All along, you knew what was going to happen.
You knew the windows would stay open, holding their nerve.
You knew.
You knew the hotel would not bear the full weight of our stay.

Charlotte Rowland


As night sets itself unsteadily in front of windows meant for more,
you limit yourself to bindings of your own choice.
How I am involved is uncertain. The dark magnifies
space out of proportion, making even less of your distance.
Your body, inexactly, begins to feel like blossom.
Hands cusped, I catch you, in pieces, engaging in the motion of fall.

Charlotte Rowland

Yes, Big Sur!

You span us round and made me nauseous
I had to take a pill
Crashing waves below backdrop a crashing headache

Feeling every curve like a wandering hand on heat
Though lustrous as the mountain’s sides were
I spent the few stops stood mainly looking at my feet.

As the drowsiness wore off and the traffic wore on
Still alive enough luckily to low and behold-
I grabbed the sunlight and it took hold.

Stepped out from the car
And stood on the edge.
Of a literary hero’s wandering streak
Had a youthful twinge to kick my shoes off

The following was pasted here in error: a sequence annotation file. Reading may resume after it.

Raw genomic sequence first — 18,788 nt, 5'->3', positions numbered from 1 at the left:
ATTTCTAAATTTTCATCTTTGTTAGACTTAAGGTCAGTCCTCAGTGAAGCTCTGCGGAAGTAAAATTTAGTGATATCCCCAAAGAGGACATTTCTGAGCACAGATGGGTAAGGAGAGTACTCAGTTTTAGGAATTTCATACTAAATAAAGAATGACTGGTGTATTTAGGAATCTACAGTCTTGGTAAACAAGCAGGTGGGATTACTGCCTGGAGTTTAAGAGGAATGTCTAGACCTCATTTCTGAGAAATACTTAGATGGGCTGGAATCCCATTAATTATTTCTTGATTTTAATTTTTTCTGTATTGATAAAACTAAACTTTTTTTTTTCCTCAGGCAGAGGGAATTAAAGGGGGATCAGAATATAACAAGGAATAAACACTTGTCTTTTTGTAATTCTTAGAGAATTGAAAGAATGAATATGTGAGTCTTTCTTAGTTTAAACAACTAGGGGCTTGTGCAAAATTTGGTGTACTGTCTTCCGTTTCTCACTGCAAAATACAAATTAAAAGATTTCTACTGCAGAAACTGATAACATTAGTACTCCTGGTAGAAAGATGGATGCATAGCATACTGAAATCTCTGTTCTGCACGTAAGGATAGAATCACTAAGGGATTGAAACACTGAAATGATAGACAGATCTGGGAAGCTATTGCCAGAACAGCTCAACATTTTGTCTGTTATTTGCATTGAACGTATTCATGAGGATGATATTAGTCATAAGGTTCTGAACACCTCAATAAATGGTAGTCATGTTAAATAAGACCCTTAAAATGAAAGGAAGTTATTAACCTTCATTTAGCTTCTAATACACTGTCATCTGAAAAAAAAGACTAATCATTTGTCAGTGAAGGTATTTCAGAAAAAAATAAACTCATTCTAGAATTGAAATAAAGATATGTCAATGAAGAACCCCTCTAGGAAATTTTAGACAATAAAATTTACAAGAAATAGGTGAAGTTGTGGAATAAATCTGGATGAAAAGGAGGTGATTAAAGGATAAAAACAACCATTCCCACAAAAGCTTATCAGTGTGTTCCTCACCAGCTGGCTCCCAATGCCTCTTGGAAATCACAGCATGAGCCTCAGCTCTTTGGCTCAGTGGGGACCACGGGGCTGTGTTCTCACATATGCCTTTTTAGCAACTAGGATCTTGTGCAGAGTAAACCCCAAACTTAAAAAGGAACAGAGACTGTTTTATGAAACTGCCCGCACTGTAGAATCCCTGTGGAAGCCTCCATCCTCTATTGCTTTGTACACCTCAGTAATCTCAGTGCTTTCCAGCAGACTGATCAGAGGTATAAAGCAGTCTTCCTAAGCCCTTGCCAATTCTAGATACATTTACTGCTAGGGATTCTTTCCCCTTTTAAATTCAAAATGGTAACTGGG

See where they would land on the rocks.

Yes Big Sur’s light seemed almost holy
Though, not as holey as my socks.

Elspeth Vischer

50 London Road

I think I am a bear.
My friend says it is ok
she feels like she is a bear too.
Somewhere a radiator pipe bursts and is covered with a tupperware box.

Her eyes
like black holes skimming the edge of the universe
we lie on the bare floor
and believe that for a second we spin because we are at the centre of the world
and all the rest of its flotsam
is drifting in circles around us.

His eyes open their jaws
black as old cassette tape or leggings or bin bags.
She is at the airport waving off our friend.

One day we will suck smoke through a radiator part.
One day she will be replaced by a woman feeds eyes for money.
One day we will burn The complete works of Shakespeare in the garden.

The walls here are bare.
There is a neighbour who shouts at us.
There is fish fingers and beans and bread
and the meals her mum brings round.
We steal toilet paper and booze from the bar he works in.

My bones are damp through
and the bed has been taken as well
it stinks of the shed and the toilet at the back no-one uses.

They cut off the heating even before I came here.
and the damp has got my bone-marrow too.
Sometimes we turn all the hobs on and stand around the oven.
Sometimes we fill up the washing-up bowl with vodka
and skim the edges of the universe with beetle-black eyes.
One day I will see her walking through town with her two children.

There is no wallpaper here. There is a sofa
and one day a television will appear to absorb her.
To absorb her Ugg boots and leggings and paracetamol-round eyes.

Eleanor Beeby